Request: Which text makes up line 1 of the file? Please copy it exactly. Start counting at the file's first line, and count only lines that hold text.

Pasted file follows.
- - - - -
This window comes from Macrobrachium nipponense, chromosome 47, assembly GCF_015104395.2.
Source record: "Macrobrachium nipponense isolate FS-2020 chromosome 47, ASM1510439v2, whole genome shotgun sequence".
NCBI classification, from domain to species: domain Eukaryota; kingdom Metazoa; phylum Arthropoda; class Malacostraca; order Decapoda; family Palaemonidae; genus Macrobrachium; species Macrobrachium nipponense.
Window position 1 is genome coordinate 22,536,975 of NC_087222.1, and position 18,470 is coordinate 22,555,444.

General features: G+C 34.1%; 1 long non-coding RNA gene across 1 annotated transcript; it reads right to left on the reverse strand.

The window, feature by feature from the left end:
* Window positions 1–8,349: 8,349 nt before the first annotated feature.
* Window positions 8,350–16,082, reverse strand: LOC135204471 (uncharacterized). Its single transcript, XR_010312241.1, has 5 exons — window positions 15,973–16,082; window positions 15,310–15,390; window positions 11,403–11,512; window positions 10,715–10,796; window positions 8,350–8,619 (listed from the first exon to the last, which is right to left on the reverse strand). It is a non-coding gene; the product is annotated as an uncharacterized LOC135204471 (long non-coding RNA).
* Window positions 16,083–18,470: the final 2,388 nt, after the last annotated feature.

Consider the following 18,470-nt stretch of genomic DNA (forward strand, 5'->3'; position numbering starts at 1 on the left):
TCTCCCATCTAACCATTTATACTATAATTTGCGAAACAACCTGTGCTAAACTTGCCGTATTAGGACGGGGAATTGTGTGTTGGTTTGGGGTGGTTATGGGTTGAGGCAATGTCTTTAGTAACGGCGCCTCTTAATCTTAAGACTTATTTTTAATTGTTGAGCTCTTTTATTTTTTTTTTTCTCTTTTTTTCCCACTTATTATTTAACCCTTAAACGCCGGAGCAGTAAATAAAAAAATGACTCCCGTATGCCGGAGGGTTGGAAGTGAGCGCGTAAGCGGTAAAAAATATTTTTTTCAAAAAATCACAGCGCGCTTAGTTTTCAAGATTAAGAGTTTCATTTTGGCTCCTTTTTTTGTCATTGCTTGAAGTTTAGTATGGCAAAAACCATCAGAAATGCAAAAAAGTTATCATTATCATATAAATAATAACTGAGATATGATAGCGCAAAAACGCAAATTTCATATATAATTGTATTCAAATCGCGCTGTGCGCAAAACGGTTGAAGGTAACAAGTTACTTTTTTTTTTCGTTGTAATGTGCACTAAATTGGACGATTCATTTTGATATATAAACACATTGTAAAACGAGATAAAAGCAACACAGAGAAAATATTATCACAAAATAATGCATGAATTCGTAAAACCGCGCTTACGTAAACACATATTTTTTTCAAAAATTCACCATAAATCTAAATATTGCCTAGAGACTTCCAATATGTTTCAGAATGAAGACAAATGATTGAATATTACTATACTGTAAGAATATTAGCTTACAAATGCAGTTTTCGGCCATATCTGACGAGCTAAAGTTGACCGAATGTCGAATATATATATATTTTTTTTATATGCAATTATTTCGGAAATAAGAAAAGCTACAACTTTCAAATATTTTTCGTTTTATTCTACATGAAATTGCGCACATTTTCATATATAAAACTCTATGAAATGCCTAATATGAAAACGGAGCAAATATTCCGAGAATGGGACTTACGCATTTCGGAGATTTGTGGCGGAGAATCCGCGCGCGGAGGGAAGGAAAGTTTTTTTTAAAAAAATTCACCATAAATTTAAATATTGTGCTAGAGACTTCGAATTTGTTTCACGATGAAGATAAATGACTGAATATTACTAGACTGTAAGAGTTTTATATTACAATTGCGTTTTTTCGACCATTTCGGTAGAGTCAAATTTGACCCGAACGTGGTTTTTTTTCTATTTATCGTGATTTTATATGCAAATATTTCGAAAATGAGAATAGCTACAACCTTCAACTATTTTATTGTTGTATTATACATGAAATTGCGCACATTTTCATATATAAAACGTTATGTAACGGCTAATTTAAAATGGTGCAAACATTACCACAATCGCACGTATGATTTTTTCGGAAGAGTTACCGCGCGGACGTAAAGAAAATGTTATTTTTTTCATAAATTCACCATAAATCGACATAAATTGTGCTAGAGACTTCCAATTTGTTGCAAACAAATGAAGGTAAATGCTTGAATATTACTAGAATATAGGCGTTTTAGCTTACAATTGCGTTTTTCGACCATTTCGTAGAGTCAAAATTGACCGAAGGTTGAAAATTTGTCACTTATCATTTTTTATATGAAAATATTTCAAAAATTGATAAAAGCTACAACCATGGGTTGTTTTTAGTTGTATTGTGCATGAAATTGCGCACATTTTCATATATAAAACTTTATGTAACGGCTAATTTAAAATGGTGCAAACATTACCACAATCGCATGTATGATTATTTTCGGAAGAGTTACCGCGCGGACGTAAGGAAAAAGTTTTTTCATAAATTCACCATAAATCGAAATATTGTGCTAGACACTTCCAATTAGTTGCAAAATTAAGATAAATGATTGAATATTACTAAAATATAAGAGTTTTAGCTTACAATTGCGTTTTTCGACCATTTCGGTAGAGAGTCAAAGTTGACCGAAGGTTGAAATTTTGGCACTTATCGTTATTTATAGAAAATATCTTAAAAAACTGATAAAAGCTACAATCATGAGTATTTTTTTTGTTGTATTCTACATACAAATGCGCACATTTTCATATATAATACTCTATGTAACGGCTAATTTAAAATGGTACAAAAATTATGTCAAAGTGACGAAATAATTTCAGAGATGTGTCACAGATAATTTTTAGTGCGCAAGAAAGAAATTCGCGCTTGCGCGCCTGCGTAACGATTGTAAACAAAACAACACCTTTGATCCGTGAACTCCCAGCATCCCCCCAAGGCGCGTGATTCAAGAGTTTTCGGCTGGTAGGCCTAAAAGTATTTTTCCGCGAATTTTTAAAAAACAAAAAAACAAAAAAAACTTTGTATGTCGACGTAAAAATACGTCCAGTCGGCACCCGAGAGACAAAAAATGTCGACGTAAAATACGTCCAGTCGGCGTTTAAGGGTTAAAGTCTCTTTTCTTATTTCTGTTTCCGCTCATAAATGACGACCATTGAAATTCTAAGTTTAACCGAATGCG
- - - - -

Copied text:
This window comes from Macrobrachium nipponense, chromosome 47, assembly GCF_015104395.2.